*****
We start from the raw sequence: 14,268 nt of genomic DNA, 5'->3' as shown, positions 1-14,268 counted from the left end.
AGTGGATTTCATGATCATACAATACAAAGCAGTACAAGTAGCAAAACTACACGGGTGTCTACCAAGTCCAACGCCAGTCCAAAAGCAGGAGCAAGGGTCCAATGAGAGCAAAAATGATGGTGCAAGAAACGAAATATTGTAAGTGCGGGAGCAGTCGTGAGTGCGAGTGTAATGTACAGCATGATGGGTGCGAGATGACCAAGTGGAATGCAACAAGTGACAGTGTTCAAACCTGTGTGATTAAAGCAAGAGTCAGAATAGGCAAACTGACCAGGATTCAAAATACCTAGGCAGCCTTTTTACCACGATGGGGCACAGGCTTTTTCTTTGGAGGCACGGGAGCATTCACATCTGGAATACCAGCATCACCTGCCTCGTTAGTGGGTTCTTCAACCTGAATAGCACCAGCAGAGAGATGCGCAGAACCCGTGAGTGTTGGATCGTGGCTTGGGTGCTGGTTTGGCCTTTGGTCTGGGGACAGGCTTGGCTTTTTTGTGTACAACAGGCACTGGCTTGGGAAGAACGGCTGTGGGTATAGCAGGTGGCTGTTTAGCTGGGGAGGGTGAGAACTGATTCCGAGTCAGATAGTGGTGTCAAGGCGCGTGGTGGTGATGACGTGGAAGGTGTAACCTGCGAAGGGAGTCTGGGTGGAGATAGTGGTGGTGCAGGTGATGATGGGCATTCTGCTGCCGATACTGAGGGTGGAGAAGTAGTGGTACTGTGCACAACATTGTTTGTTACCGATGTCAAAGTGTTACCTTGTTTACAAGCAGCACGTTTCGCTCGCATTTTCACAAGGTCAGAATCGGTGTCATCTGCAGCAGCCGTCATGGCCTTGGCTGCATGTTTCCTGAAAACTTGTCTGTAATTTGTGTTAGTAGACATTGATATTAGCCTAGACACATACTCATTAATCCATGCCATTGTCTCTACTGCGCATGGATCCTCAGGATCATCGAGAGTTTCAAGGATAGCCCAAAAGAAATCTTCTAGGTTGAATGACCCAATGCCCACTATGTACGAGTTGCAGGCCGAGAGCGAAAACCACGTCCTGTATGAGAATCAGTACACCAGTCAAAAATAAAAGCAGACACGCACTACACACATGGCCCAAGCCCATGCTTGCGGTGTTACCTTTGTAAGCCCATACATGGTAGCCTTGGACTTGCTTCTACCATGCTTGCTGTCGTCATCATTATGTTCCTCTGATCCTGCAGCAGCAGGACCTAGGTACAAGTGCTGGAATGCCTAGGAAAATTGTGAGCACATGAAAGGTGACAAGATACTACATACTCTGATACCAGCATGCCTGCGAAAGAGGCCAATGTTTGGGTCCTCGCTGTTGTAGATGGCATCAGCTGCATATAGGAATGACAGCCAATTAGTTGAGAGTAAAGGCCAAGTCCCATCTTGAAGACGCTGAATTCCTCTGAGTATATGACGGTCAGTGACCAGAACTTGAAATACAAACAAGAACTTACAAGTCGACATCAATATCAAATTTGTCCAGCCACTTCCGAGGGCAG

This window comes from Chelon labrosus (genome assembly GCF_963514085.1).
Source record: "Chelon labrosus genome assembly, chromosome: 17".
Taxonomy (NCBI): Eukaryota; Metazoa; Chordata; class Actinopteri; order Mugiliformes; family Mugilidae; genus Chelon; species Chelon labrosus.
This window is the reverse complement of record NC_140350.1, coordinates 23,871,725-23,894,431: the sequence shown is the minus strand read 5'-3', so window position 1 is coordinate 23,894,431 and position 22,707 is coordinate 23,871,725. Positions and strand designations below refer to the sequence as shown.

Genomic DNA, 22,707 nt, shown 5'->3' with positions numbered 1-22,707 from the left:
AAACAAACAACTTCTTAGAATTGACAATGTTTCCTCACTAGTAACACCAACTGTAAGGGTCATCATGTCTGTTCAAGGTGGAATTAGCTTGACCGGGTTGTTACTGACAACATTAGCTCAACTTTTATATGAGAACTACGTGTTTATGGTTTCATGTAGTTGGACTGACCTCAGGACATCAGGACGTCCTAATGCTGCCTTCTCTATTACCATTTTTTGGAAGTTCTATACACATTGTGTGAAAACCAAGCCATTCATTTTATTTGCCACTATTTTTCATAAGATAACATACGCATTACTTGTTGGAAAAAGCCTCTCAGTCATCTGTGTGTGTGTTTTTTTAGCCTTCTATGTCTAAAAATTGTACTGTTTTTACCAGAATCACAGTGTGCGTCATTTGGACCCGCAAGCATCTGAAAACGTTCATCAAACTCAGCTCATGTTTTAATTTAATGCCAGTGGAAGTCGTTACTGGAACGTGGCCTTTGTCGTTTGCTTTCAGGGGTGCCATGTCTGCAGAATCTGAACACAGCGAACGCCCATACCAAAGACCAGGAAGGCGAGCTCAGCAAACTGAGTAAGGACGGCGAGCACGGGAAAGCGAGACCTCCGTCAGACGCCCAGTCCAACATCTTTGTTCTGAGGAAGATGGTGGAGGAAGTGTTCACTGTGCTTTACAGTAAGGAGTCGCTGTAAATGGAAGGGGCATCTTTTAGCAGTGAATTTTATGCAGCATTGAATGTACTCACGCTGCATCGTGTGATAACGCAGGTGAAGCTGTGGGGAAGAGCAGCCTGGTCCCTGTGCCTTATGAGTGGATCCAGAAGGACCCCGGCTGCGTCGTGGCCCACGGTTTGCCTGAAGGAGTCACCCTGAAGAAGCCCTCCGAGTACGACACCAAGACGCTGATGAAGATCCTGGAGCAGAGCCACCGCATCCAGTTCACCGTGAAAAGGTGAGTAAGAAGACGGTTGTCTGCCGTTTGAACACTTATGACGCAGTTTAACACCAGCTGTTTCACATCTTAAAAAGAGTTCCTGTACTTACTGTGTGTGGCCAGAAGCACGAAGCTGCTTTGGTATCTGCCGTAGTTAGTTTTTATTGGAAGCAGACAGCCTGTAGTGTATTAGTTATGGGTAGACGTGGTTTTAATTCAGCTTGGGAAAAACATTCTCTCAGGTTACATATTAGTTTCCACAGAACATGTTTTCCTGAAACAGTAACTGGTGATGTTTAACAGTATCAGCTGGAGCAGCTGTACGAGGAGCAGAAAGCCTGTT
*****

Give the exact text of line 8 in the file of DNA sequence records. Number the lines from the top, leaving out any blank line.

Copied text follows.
AAACAAACAACTTCTTAGAATTGACAATGTTTCCTCACTAGTAACACCAACTGTAAGGGTCATCATGTCTGTTCAAGGTGGAATTAGCTTGACCGGGTTGTTACTGACAACATTAGCTCAACTTTTATATGAGAACTACGTGTTTATGGTTTCATGTAGTTGGACTGACCTCAGGACATCAGGACGTCCTAATGCTGCCTTCTCTATTACCATTTTTTGGAAGTTCTATACACATTGTGTGAAAACCAAGCCATTCATTTTATTTGCCACTATTTTTCATAAGATAACATACGCATTACTTGTTGGAAAAAGCCTCTCAGTCATCTGTGTGTGTGTTTTTTTAGCCTTCTATGTCTAAAAATTGTACTGTTTTTACCAGAATCACAGTGTGCGTCATTTGGACCCGCAAGCATCTGAAAACGTTCATCAAACTCAGCTCATGTTTTAATTTAATGCCAGTGGAAGTCGTTACTGGAACGTGGCCTTTGTCGTTTGCTTTCAGGGGTGCCATGTCTGCAGAATCTGAACACAGCGAACGCCCATACCAAAGACCAGGAAGGCGAGCTCAGCAAACTGAGTAAGGACGGCGAGCACGGGAAAGCGAGACCTCCGTCAGACGCCCAGTCCAACATCTTTGTTCTGAGGAAGATGGTGGAGGAAGTGTTCACTGTGCTTTACAGTAAGGAGTCGCTGTAAATGGAAGGGGCATCTTTTAGCAGTGAATTTTATGCAGCATTGAATGTACTCACGCTGCATCGTGTGATAACGCAGGTGAAGCTGTGGGGAAGAGCAGCCTGGTCCCTGTGCCTTATGAGTGGATCCAGAAGGACCCCGGCTGCGTCGTGGCCCACGGTTTGCCTGAAGGAGTCACCCTGAAGAAGCCCTCCGAGTACGACACCAAGACGCTGATGAAGATCCTGGAGCAGAGCCACCGCATCCAGTTCACCGTGAAAAGGTGAGTAAGAAGACGGTTGTCTGCCGTTTGAACACTTATGACGCAGTTTAACACCAGCTGTTTCACATCTTAAAAAGAGTTCCTGTACTTACTGTGTGTGGCCAGAAGCACGAAGCTGCTTTGGTATCTGCCGTAGTTAGTTTTTATTGGAAGCAGACAGCCTGTAGTGTATTAGTTATGGGTAGACGTGGTTTTAATTCAGCTTGGGAAAAACATTCTCTCAGGTTACATATTAGTTTCCACAGAACATGTTTTCCTGAAACAGTAACTGGTGATGTTTAACAGTATCAGCTGGAGCAGCTGTACGAGGAGCAGAAAGCCTGTT